If the revolution in Egypt was all about democracy, improving the ordinary Egyptian’s quality of life and getting rid of corruption the Egyptian people are finding out how meaningless it really was. Egyptians are waking up on the morning after the night before and discovering that their revolutionary frenzy may lead to a few cosmetic changes but real, substantial change will remain as elusive as ever. The revolution was a failure from all three points of view and this will become more and more obvious as time goes by.
The new leaders of the country are the Supreme Council of the Armed Forces. The new head of state is Field Marshall Mohamed Hussein Tantawi, the Council’s Chairman. Since taking power the Council has suspended the constitution, dissolved parliament, banned strikes, established martial law, given itself an open ended mandate, forcibly removed protesters from Tahrir Square and retained former President Mubarak’s cabinet, which will have to submit any new legislation to the Council for approval.
Some democracy. There may be “free and fair” elections at some unseen point in the future but the Council will spend the intervening time consolidating its power and there is absolutely no chance of anyone getting elected or any legislation being enshrined that it doesn’t approve of. The armed forces have been the de facto rulers of Egypt for 60 odd years and anyone who thinks they are going to relinquish their postion has blinders on. The Muslim Brotherhood is going to take over the reins of government at some stage but that will initially be with the armed forces approval and backing. There is no history of true democracy in Egypt and it isn’t going to be established in the foreseeable future either. The armed forces give up their power? Forget that. The Muslim Brotherhood will take it down the road but give it up before then? Not a chance.
The revolution is also not going to improve the ordinary Egyptian’s quality of life because the economy is broken and there is no possibility of fixing it because of the massive social resistance that would ensue, resistance which would make the revolution look miniscule by comparison…patching it here and there yes, fundamental changes leading to prosperity for all, no. Like the old government the new government is faced with high unemployment, rising food prices, regular shortages, an inability to attract foreign investment, rampant inflation, systemic poverty, a ballooning deficit and decreasing income. The revolution has exacerbated these problems, not diminished them and the resultant instability and uncertainty will make things worse, not better. Its really basic economics. None of the necessary building blocks of a successful economy are in place and the revolution isn’t going to put them there. Under the old government there was some degree of certainty and stability and some hope for the future, especially since it was keeping the Muslim Brotherhood and others of its ilk at bay. It could even be argued that until very recently the economy under Mubarak was improving and that many of the problems he faced were not of his own making. The revolution took all of that away and no new government is going to be able to replace it.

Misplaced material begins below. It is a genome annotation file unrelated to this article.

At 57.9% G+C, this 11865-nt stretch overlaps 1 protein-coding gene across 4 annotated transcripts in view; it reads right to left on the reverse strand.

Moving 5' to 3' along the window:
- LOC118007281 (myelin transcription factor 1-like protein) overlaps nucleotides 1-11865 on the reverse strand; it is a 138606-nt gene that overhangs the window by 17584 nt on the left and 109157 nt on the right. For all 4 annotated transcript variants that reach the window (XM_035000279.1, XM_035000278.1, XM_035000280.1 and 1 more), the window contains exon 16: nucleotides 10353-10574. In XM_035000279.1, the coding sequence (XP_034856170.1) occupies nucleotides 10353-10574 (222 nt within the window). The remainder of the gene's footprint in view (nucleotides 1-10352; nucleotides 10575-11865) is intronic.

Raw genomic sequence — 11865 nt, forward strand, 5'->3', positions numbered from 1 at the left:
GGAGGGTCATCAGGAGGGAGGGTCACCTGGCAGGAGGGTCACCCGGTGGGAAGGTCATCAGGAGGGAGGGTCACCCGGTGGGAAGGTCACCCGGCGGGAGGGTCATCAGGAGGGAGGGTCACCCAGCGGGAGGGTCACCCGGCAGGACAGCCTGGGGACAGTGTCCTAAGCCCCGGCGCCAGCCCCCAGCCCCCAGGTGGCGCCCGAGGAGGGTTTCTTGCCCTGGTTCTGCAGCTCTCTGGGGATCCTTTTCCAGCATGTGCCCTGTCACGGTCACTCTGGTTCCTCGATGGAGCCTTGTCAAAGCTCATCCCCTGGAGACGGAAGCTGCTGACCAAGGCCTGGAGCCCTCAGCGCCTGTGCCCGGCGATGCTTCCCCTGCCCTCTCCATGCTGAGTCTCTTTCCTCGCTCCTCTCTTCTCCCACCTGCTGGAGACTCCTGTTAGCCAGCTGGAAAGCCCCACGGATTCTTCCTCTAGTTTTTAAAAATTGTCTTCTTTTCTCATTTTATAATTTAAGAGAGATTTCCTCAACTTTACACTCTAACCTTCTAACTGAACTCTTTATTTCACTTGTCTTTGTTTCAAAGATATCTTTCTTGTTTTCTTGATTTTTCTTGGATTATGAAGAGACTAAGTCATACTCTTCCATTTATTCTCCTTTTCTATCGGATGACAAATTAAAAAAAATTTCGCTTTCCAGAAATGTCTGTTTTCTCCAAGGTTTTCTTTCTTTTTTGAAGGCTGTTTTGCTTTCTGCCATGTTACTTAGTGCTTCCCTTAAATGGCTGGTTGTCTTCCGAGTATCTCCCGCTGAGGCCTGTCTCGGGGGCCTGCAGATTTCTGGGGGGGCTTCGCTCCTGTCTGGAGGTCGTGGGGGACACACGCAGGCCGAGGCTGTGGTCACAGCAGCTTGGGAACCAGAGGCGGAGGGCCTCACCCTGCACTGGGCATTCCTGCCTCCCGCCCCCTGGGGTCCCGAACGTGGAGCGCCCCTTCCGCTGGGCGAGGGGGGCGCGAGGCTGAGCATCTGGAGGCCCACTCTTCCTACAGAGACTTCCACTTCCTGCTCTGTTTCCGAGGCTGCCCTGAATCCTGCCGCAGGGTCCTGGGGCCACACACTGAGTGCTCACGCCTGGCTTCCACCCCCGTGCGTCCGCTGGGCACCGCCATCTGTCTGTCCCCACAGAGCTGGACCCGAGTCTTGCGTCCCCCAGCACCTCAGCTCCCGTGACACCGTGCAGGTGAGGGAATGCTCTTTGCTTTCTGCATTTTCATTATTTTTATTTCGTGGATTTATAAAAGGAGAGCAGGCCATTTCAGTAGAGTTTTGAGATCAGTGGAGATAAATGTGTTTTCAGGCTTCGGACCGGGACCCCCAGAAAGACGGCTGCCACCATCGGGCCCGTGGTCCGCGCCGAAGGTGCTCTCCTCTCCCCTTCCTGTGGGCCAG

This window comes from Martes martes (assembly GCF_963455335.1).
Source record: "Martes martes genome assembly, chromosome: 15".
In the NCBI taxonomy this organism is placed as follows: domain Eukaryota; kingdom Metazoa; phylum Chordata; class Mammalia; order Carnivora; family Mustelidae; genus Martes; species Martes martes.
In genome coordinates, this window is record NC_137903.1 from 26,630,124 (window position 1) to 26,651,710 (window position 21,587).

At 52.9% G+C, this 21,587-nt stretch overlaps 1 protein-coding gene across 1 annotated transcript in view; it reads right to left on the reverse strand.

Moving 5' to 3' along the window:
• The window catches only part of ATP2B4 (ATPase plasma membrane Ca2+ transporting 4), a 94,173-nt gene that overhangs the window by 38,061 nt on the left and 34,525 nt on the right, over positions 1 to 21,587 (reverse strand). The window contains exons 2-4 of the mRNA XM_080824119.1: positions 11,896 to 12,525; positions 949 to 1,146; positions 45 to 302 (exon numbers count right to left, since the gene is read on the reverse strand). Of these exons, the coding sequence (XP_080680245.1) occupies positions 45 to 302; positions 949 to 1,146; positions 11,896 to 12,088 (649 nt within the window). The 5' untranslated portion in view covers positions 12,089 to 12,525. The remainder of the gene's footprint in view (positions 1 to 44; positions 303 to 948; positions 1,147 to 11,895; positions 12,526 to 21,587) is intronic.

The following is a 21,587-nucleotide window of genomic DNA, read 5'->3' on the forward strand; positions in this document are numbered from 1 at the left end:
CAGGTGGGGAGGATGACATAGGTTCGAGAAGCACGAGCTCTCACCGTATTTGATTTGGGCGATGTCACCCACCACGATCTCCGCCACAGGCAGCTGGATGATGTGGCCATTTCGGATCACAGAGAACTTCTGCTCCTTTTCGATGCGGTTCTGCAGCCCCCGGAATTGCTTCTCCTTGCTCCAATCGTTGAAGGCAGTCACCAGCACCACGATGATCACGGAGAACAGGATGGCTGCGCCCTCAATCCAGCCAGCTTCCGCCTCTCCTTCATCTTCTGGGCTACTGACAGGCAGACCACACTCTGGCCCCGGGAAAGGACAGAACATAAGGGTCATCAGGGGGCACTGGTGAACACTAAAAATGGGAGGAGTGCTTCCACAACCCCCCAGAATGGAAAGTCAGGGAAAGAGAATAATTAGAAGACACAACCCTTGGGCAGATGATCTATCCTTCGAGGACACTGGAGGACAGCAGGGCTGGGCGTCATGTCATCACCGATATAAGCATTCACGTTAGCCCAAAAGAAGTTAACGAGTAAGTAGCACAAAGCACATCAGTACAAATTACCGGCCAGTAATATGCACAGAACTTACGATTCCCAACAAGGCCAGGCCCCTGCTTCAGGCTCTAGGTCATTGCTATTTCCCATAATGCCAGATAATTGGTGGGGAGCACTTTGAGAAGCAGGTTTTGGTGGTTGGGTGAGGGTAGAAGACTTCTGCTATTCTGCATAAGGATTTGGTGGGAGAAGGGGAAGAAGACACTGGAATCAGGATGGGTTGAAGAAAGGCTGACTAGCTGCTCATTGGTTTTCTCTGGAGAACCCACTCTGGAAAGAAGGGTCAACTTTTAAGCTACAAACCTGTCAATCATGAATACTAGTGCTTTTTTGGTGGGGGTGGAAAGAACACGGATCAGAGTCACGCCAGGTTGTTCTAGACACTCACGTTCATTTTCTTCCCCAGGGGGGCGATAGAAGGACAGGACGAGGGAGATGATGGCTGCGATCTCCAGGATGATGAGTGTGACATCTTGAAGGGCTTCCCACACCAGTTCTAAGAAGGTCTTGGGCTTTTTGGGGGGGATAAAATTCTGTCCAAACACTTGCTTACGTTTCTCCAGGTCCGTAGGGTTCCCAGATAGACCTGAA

What about the revolution leading to a decrease in corruption? No way. The Supreme Council has been central to government corruption in Egypt and ordinary Egyptians are corrupt by nature anyway. Baksheesh anyone? None of that is going to change, revolution or no revolution. There may be a few show trials but nothing more.
In the fullness of time when we look back at the results of the revolution what will we see? We will see that it led to a takeover by the Muslim Brotherhood, war in the Middle East and beyond and electoral defeat for President Obama because his handling of the situation was so obviously incompetent and so obviously at odds with the best interests of the United States.
Rude awakening indeed. What else did anyone expect?